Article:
Some other factors that could result in nerve pain include infections, disease, inflammation, and exposure to toxins or chemicals that could have an adverse reaction with your nerves.
Burning nerve pain is a very common condition, affecting the nervous system in people of all ages. After all, no matter how old you are or what condition you are in, and a nerve is impinged upon or damaged, the signals will misfire, sending messages to the brain.
In some cases, the signals may be interrupted, leading to feelings of numbness, tingling, and weakness. If the damage occurs on your spine, pain could develop at the site of the damage-causing pain, weakness, tingling, and numbness that could radiate into your arms and legs.
Risk Factors of Spinal Burning Pain
There are several risk factors for spinal burning pain, some of them are preventable and some of them are not.
However, you first must consider the sites where the pain could begin. Your spine consists of three parts, as mentioned: cervical, thoracic, and lumbar.
Nerve compression is most likely to develop in the lumbar or cervical regions as they are subjected to the most stress and movement.
On the other hand, compression of nerves in the thoracic region is rare due to the fact that the vertebrae are much more stable and are able to benefit from the support of the rib cage.
Following are some of the risk factors for nerve pain:
Age: it is possible that age is a risk factor for nerve pain, as your discs go through degeneration over time. As they deteriorate, they might expand, causing pressure on the spinal cord or even a nerve root.
Occupation: individuals who have occupations that require them to lift heavy items every day put additional strain on their necks and backs.
Smoking: when you smoke, cigarettes release toxins into your body, which can speed up the process of degenerative disc disease.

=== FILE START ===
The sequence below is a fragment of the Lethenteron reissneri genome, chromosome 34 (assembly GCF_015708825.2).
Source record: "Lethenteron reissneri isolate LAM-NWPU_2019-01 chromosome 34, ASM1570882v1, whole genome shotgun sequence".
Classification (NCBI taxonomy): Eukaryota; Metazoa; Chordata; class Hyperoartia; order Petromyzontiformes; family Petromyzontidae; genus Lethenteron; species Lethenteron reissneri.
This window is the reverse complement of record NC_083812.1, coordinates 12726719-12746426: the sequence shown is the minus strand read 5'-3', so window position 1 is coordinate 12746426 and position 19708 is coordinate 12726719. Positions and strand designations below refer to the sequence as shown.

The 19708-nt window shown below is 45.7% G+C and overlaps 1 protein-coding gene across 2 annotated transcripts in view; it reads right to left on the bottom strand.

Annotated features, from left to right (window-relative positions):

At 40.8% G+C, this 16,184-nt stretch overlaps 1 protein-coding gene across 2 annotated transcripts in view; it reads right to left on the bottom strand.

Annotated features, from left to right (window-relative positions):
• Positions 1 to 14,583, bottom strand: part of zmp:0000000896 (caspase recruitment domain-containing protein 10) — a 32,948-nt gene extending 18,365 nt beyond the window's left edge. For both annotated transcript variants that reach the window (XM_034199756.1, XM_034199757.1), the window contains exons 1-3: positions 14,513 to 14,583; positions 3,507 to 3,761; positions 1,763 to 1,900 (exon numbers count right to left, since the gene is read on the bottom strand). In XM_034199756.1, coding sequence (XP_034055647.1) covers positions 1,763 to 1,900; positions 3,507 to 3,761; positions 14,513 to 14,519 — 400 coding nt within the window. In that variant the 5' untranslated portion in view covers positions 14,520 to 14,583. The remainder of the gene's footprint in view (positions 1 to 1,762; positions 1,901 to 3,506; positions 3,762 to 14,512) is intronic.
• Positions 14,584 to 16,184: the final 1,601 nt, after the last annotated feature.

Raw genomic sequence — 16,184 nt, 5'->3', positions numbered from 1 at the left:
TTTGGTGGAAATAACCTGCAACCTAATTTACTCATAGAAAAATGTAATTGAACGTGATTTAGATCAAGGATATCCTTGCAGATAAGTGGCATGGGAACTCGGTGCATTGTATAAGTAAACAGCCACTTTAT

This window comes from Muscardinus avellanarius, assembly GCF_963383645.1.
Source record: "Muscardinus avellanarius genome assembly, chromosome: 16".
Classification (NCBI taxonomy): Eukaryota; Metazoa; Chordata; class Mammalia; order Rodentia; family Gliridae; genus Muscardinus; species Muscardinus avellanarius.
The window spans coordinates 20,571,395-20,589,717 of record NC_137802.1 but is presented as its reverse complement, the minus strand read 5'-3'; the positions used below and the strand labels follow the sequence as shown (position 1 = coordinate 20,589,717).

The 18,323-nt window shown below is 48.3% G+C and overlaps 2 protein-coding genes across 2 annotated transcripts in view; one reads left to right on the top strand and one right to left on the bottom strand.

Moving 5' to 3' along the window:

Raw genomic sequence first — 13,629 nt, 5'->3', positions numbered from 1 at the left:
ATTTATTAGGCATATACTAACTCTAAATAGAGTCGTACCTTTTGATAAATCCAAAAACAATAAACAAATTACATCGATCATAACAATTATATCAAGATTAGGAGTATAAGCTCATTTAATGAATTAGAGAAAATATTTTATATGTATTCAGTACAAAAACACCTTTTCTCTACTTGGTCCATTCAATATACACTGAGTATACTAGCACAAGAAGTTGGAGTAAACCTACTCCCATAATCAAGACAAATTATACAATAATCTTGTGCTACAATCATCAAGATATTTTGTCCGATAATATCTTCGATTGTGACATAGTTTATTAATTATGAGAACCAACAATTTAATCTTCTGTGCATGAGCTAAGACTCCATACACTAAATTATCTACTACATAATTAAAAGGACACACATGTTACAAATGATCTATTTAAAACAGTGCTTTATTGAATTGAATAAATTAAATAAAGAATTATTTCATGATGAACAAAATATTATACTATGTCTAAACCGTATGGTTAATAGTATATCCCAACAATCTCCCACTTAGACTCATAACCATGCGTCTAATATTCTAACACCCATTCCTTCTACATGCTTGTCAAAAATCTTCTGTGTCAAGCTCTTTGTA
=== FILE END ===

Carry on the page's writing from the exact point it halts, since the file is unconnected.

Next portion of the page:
Poor posture: when you slouch in your chair, or hunch over a steering wheel or desk for prolonged periods of time, you risk causing your spine to abnormally align, which leads to pinched nerves and spinal burning.
Injuries: if you have ever played sports or been in an accident, it can result in immediate spinal burning- but it’s also possible that symptoms will develop later on in life as part of the normal aging process.
Illnesses: chronic conditions, such as fibro, could also lead to spinal burning and other nerve problems.
Preventing Spinal Burning
While it is true that you will most likely not be able to control the development of nerve pain, there are some steps you can take to slow down the onset and progression of the symptoms:
Avoid cigarettes: as mentioned, the toxins in cigarette smoke can cause your discs to deteriorate quicker than normal.
Maintain posture: when you’re sitting or standing, make sure that your posture is correct. Make sure to adjust desk chairs and computer monitors as necessary to avoid causing additional stress and strain on your back and neck.
Always lift with your legs: when you lift with your back, you end up putting entirely too much pressure on your spine, which causes a herniated or bulging disc.